Justia Lawyer Rating
Best Attorneys of America
Super Lawyers
Superior DUI Attorney 2017
10 Best Law Firms
Top One Percent 2017
The National Trial Lawyers
Best of Thervo 2017
10 Best Law Firms
Criminal Defense Attorneys

IAC if Attorney Does Not Warn of SVP Consequences?

In 2016, the People of the State of California charged Victor Raul Tellez of committing three act of lewd and lascivious conduct three different victims under age 14, each a violation of Penal Code § 288(a).

In San Diego County Superior Court, he pled guilty to one count and as a factual basis for the plea, admitted that he willfully touched the back of a child under the age of 14 years with the intent to arouse his own sexual desires.  The then agreed to a three-year prison term and the People dismissed the other two counts.  Mr. Tellez was remanded to state prison in 2017. 

He was released in 2019 and the next day, was arrested and arraigned on a petition for involuntary confinement under the Sexually Violent Predator Act (SVPA; Welfare & Institutions Code § 6600, et seq.).  Tellez remains in jail while the commitment proceedings are pending.

On March 2, 2021, Tellez filed a petition for writ of habeas corpus in the San Diego Superior Court, alleging ineffective assistance of counsel (IAC) because Tellez failed to obtain a potentially exculpatory psychological evaluation that when he touched the victim he was too intoxicated to form the specific intent required for the conviction.

Tellez further alleged that his attorney was incompetent for failing to tell him that after release from prison, he could be involuntarily committed for life under the SVPA.  Tellez claims he would not have pled guilty and would have instead gone to trial but for counsel’s deficient performance.

The San Diego County Superior Court judge assigned to the petition denied the petition.

Tellez filed a new claim of ineffective assistance of counsel in the Fourth Appellate District Court in San Diego, which the Fourth District denied as well.  In a nutshell, he claims that his plea was not knowing, intelligent and voluntary as required under the Sixth Amendment because he did not know he could be subject to lifetime commitment under the SVPA, analogizing such a commitment to deportation of a noncitizen, wherein a non-citizen may vacate his or her conviction under Penal Code § 1473.7(a)(1) for counsel’s failure to advise the non-citizen about adverse immigration consequences of a plea.  Padilla v. Kentucky (2010) 559 U.S. 356 (codified at Penal Code § 1016.3(a)).

Tellez then appealed to the California Supreme Court, which remanded the matter back to the Fourth Appellate District with directions for the Secretary of the Department of Corrections and Rehabilitation “to show cause , why relief should not be granted on the ground trial counsel rendered ineffective assistance of counsel by failing to advise [Tellez] of the potential for commitment as a sexually violent predator as a consequence of his plea.”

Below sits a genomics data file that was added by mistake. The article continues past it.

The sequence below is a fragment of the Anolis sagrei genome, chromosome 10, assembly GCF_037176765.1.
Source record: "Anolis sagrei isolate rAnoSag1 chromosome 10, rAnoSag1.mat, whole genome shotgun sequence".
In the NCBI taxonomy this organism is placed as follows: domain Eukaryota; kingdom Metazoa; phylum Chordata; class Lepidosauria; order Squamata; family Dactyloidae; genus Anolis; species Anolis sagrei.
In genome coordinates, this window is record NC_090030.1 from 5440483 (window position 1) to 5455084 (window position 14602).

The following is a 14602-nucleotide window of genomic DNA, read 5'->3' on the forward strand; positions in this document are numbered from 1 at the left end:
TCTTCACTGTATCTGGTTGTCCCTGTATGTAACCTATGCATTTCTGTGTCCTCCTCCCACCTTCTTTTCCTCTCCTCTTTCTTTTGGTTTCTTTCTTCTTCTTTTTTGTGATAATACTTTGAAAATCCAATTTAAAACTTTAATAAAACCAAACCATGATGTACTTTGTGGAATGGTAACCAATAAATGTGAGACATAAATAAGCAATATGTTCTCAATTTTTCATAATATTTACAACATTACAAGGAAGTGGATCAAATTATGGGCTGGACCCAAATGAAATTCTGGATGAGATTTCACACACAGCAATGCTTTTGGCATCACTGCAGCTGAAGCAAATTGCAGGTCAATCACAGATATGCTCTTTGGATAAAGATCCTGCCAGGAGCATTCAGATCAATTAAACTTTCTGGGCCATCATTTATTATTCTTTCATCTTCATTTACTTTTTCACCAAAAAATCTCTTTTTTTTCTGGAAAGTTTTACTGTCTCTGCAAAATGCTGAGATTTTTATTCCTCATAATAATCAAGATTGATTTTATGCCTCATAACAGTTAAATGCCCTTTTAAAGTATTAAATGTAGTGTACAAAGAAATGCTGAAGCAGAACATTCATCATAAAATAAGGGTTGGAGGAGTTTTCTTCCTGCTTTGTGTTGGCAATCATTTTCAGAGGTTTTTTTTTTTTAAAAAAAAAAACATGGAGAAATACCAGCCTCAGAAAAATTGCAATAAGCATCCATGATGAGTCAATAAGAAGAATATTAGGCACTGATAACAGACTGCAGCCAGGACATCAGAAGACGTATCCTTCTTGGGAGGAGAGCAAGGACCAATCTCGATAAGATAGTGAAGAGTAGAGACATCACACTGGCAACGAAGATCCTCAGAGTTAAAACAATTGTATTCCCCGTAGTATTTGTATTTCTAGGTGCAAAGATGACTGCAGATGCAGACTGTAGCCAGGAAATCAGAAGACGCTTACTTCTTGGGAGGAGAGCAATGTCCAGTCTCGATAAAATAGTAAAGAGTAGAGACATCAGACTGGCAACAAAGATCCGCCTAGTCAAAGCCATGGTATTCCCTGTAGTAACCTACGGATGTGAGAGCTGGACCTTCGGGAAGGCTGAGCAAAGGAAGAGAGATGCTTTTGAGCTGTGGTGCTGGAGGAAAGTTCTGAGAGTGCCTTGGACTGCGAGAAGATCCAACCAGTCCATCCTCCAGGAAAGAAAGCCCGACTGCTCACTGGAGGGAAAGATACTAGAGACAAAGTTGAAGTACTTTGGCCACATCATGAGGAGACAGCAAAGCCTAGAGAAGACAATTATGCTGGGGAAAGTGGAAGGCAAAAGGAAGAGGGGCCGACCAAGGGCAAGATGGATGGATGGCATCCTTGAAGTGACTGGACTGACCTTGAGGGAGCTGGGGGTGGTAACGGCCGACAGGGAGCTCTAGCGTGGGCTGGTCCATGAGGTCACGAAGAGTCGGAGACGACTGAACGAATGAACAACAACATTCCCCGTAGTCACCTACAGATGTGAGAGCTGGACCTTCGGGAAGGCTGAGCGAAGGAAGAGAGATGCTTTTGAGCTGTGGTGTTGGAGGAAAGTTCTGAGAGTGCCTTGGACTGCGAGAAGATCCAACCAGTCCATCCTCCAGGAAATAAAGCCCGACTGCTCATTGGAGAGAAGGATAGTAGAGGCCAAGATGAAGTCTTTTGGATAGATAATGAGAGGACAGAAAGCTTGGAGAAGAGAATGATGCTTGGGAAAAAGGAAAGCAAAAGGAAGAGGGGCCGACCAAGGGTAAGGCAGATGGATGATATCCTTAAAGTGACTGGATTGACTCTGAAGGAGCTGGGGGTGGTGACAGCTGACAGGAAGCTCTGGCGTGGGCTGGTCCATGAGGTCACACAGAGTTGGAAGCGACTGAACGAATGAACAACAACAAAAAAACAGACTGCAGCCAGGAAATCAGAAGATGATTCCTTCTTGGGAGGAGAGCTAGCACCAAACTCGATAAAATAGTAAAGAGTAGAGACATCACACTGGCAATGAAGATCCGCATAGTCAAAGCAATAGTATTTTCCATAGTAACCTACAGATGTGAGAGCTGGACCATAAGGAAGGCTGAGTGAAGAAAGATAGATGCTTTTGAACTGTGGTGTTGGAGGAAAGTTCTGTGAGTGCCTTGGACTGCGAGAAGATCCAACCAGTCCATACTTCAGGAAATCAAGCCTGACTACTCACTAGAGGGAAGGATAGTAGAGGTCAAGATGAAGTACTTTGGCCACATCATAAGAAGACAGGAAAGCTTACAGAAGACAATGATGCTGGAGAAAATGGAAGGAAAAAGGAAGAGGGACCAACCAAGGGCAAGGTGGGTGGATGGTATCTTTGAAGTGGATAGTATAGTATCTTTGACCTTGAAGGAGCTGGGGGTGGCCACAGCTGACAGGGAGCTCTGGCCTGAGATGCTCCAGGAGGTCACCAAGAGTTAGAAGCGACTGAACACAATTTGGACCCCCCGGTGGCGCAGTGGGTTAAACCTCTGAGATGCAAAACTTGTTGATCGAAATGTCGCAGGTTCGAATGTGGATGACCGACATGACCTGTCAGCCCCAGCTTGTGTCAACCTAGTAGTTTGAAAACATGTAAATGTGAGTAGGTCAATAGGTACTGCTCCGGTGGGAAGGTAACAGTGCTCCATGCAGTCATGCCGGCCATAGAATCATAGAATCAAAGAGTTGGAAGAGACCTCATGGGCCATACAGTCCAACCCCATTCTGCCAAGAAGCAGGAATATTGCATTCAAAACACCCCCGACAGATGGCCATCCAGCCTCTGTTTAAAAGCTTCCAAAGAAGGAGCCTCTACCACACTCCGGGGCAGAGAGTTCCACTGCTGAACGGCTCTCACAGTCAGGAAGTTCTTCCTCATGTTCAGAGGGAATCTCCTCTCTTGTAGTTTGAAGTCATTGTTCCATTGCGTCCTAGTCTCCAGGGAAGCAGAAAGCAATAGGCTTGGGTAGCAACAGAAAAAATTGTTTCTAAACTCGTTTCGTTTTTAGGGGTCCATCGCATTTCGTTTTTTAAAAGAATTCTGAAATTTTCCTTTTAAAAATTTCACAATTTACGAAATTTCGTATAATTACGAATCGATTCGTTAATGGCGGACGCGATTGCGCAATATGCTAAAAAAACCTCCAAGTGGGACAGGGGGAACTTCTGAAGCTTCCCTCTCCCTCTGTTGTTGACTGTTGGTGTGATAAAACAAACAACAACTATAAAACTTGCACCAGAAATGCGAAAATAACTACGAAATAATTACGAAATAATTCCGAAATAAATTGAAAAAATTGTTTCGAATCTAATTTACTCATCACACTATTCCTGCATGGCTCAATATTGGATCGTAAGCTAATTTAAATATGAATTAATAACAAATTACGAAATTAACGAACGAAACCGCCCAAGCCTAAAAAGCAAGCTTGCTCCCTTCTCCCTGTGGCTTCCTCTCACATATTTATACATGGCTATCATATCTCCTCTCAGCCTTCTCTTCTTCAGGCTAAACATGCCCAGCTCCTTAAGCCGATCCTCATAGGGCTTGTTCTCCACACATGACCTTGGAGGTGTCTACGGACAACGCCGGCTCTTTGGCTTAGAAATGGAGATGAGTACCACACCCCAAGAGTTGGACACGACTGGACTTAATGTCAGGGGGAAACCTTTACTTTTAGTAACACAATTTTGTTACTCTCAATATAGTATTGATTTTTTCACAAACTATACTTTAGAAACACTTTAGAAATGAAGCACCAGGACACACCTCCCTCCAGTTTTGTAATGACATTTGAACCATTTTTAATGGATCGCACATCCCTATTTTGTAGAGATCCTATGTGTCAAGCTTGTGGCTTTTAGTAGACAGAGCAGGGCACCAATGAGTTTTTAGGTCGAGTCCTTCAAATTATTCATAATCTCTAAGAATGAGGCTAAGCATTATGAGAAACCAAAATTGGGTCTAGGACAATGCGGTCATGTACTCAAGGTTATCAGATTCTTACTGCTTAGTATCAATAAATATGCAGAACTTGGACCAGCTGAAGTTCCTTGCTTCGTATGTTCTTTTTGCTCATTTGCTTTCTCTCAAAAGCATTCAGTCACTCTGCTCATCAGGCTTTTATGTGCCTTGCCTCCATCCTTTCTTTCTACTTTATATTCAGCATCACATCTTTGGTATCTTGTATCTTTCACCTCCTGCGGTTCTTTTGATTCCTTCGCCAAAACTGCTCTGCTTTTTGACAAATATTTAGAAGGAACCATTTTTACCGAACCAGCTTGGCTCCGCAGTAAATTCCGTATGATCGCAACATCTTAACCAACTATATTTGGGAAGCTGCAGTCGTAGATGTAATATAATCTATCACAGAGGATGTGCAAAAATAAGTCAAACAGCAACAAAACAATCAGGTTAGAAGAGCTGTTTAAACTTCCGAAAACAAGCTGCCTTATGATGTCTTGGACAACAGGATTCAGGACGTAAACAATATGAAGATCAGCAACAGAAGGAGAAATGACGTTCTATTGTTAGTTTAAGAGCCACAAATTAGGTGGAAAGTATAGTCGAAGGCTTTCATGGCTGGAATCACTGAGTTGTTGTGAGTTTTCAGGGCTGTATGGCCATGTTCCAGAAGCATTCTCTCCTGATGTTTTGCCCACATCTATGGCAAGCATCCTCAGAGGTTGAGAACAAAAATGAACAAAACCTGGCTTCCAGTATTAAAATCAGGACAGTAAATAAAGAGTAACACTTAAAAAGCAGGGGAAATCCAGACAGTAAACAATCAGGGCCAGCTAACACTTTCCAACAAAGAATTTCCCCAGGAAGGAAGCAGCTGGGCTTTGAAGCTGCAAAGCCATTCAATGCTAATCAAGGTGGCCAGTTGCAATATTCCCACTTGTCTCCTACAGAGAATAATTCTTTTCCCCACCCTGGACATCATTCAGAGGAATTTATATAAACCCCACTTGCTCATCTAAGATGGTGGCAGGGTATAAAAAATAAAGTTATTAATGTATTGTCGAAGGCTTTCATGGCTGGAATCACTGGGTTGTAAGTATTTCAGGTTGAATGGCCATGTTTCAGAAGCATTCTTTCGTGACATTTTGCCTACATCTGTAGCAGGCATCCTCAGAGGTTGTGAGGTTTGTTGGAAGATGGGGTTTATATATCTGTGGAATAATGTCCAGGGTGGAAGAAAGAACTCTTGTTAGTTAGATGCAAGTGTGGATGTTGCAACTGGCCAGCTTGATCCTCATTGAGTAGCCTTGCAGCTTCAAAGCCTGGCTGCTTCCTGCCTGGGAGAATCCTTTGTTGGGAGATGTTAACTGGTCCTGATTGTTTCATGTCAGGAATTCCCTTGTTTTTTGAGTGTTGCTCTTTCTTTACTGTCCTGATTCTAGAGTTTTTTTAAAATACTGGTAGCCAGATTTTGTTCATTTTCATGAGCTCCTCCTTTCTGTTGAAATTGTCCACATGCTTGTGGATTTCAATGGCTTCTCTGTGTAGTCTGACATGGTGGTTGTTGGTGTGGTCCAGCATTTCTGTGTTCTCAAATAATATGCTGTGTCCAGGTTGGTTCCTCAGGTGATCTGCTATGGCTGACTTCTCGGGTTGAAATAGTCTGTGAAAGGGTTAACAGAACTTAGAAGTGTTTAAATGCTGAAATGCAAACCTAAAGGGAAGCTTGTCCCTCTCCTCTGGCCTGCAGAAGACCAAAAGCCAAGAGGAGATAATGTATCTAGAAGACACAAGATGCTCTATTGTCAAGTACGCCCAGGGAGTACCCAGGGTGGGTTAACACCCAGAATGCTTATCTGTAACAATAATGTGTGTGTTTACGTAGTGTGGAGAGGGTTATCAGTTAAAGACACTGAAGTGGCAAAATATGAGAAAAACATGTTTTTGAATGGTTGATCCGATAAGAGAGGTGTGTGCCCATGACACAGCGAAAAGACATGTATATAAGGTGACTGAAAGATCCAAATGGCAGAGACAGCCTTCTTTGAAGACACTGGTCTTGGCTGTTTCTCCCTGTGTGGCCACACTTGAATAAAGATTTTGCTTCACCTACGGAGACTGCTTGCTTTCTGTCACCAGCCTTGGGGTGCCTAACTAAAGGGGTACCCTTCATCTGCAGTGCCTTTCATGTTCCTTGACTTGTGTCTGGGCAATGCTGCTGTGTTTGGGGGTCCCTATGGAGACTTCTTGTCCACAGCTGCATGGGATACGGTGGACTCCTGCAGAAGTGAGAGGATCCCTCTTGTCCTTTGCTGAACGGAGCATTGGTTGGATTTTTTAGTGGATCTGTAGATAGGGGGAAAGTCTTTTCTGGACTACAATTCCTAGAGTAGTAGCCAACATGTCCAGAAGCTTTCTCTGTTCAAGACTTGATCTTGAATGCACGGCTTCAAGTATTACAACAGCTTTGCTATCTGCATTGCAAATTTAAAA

The Fourth Appellate District then denied Tellez’s petition for a writ of habeas corpus, explaining that IAC is evaluated at the time of the attorney’s performance, not at the time of the petition.  The court then explained that when Tellez entered his plea, his chances of being committed as an SVP depended on a future evaluation of defendant years later that evaluated if he was that disordered that he was likely to reoffend, matters that were unrelated to his plea.

The Fourth Appellate Court contrasted an SVP proceeding with a deportation proceeding, wherein the deportation proceeding could proceed directly from the plea alone.  In other words, the deportation consequences were enmeshed in the plea as direct consequences, whereas an SVP proceeding was not enmeshed in the plea itself and were more collateral consequences.

Moreover, the Fourth Appellate District explained that it had ruled on the exact same claim of IAC for failure to advise of SVP consequences in People v. Codinha (2021) 71 Cal. App. 5th 1047 and found the argument unmeritorious.  The Fourth Appellate District found no reason not to adopt the same conclusion.

We present this summary because, while we do warn clients of the potential SVP proceedings after one’s jail or prison commitment ends, courts have held that this is not required.  Moreover, whenever we discuss this with clients, it is with the caveat that if the client does well on a later examination, such a commitment will not follow.

For more information about SVP and IAC issues, please click on the following articles:
Client Reviews
"Thank you so much for putting so much effort in this case. We really appreciate it and we are happy that all turned out well." S.A., Torrance
"Greg Hill did an outstanding job on every level. He was efficient, thorough, knowledgeable, courteous, responsive & brilliant. He welcomed my input and my concerns. . . from the first conversation to the last - I always felt 'it mattered' to him." S.C., Rolling Hills Estates
"Thanks again for your hard work. We want you to know that we are very appreciative of all that you have done [on our son's] behalf. With warmest regards." L.H., Torrance
"Dear Greg, Thank you again for all your help. Your professionalism and thoroughness is greatly admired. I will definitely recommend you to my friends if they ever need legal help." V.L., Carson
"Thanks for investing in my case. I talked to other attorneys out there and they had an arms-length of attitude, but not you. Your intensity and interest helped a lot." C.R., Pomona